Sweatshops and Social Justice: Can Compassionate Libertarians Agree?

by Michael Kleen

In the past several months, Matt Zwolinski and Ben Powell took to the pages of the Journal of Business Ethics, as well as the Bleeding Heart Libertarians blog, to defend what they consider to be the mainstream libertarian position on sweatshops: that sweatshops represent a positive good in developing economies. Citing Kevin Carson and I as representative of the left-libertarian position against sweatshops, Matt Zwolinski took us to task in his recent article, “Answering the Left-Libertarian Critique of Sweatshops.” (My two articles on the subject can be found here and here.) I cannot speak for Mr. Carson, but I do not consider my opposition to sweatshops as a “left wing” position; I consider it to be the only sensible position for libertarians and other champions of a free market to take.

First, let us be clear about the definition of a sweatshop. A sweatshop is not any working environment in a developing economy; it is a working environment that is considered to be unreasonably difficult or dangerous. Many factors might contribute to a factory being labeled a “sweatshop,” including long hours without breaks, low pay, overcrowding, poor lighting and ventilation, unsanitary conditions, and few to zero considerations for employee safety. Low pay is just one of these factors and may not even be the chief factor in determining whether a particular place of employment can be called a sweatshop.

The argument in favor of sweatshops, as laid out by libertarians like Matt Zwolinski and Ben Powell (as well as neo-liberals like Paul Krugman and Nicholas Kristof), is essentially an economic argument. Sweatshop labor, they argue, is often the best (or only) option individuals in the developing world have for improving their lot in life. Therefore, it would be immoral to oppose sweatshops because their absence would take away a crucial option for economic improvement.

That argument only holds up, however, if and only if sweatshops are the sole option for economic improvement in a developing economy. The individual is presented with a false choice: accept these conditions or face starvation and death in a grim struggle for survival. Under that dichotomy, it is assumed that accepting the unfavorable conditions of a sweatshop is the only sensible choice for that individual to make (it is also assumed that the employer has no control whatsoever over the conditions in his or her own factory, but more on that later). No considerations are given for alternative labor models, such as co-ops, family owned farms or businesses, mutual associations, or guilds, all of which are available to any individuals who choose to utilize them. However, the simplest alternative to a sweatshop is a factory owner that does not treat his or her employees like chattel.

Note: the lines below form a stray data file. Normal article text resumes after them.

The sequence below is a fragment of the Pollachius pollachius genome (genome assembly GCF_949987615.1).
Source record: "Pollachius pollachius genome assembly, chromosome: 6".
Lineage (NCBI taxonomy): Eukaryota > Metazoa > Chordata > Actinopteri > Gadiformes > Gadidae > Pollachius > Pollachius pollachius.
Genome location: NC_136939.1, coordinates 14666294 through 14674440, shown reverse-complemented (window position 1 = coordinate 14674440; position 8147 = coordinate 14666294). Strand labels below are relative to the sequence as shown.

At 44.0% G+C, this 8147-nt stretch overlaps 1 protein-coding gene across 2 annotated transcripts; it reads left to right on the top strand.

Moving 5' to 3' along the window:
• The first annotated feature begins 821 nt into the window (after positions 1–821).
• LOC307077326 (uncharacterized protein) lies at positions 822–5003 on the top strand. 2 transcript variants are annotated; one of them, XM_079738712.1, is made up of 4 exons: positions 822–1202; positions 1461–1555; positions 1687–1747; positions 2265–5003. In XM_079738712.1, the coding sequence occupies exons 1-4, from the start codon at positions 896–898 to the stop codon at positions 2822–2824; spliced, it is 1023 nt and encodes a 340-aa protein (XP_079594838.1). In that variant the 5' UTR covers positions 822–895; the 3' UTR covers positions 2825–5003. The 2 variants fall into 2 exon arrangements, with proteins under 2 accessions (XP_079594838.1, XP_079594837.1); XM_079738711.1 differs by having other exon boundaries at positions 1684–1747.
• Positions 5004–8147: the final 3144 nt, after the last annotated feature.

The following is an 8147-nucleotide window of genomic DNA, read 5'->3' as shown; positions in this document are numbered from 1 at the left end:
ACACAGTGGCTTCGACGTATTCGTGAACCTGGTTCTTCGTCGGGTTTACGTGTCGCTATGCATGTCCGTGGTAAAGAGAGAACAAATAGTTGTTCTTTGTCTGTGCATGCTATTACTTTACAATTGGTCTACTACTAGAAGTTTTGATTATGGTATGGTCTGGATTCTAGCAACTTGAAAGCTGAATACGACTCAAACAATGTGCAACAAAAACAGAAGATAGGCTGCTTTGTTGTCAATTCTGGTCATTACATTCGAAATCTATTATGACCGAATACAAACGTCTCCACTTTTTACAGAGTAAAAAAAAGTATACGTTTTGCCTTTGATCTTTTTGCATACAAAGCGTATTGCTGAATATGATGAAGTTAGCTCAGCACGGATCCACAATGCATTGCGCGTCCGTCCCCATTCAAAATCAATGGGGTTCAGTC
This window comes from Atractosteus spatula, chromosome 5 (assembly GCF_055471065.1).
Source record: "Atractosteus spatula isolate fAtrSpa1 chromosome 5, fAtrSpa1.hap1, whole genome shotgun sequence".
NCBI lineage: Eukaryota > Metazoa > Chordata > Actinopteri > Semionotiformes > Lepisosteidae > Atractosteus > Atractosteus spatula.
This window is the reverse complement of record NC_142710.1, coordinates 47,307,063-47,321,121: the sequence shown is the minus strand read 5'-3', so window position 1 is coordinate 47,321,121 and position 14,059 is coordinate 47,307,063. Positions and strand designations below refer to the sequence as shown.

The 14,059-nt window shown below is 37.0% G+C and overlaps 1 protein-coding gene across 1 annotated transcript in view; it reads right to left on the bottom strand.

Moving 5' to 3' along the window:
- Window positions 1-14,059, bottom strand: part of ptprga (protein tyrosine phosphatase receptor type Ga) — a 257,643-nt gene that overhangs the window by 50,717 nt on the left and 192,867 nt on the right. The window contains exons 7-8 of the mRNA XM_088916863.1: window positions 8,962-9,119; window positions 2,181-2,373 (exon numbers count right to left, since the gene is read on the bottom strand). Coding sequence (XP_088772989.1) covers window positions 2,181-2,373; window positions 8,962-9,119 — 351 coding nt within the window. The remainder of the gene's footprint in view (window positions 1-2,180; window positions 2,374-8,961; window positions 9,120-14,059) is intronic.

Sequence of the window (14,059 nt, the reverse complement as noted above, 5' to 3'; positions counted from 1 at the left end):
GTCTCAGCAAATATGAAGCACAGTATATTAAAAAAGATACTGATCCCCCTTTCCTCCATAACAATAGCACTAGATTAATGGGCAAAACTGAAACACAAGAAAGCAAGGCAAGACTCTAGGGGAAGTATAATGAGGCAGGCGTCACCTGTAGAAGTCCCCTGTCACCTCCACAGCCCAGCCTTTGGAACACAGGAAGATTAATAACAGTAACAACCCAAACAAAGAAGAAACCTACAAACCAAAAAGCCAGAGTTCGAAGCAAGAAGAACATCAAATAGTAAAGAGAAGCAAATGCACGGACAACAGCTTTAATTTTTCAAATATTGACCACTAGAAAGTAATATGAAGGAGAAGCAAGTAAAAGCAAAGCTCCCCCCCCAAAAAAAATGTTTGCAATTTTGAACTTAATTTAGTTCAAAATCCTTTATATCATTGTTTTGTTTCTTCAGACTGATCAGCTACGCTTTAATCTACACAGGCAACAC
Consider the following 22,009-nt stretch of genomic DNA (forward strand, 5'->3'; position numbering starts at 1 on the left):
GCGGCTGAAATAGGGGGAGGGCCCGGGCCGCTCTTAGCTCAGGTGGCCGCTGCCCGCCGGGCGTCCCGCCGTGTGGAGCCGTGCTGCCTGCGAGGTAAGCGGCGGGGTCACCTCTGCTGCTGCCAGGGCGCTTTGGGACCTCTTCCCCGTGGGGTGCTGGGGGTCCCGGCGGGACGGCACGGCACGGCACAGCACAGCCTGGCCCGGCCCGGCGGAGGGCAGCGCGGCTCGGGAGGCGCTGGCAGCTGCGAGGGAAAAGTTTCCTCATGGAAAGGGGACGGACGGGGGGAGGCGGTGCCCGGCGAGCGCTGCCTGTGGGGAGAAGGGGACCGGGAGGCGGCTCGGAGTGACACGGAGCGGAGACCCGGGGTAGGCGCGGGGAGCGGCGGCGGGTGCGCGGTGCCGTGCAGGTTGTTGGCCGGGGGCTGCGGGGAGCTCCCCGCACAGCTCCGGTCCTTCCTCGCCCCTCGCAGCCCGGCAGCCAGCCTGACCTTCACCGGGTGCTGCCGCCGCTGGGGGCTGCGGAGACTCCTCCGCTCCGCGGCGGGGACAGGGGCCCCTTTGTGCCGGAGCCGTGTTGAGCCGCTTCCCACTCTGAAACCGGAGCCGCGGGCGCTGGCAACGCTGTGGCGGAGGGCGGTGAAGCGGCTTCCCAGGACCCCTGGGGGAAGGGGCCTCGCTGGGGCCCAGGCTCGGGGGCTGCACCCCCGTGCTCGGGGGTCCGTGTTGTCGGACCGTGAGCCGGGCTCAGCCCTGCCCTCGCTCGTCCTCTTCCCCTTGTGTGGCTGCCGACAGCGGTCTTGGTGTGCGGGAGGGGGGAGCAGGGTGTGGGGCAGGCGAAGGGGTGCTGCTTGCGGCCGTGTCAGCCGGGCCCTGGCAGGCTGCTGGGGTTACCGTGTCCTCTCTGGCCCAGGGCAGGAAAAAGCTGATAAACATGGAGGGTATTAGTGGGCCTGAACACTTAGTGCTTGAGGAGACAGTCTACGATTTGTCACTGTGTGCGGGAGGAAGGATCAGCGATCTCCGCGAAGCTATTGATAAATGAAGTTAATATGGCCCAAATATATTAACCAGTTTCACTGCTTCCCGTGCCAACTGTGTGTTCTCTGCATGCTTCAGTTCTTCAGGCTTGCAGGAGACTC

Therein lies the mistake proponents of sweatshops make; it is not the poverty of the employees, but rather the conditions to which they are subjected that is the injustice. In Pope Leo XIII’s 1891 encyclical Rerum Novarum, he argued that social justice dictates that a free market must be tempered by moral considerations. “Let the working man and the employer make free agreements, and in particular let them agree freely as to the wages,” he wrote. “Nevertheless, there underlies a dictate of natural justice more imperious and ancient than any bargain between man and man, namely, that wages ought not to be insufficient to support a frugal and well-behaved wage-earner. If through necessity or fear of a worse evil the workman accept harder conditions because an employer or contractor will afford him no better, he is made the victim of force and injustice.”

It is this moral imperative that is missing from Zwolinski and Powell’s analysis. According to Zwolinski, “Left-libertarian critics of sweatshops… have offered no evidence that sweatshops, or the multinational enterprises that contract with sweatshops, can be directly implicated in the injustices that workers have suffered.” Since sweatshop owners and managers are directly responsible for the conditions of their businesses, however, the evidence is there—it just requires the observer to look beyond a worldview that measures quality of life by the number of coins in someone’s pocket.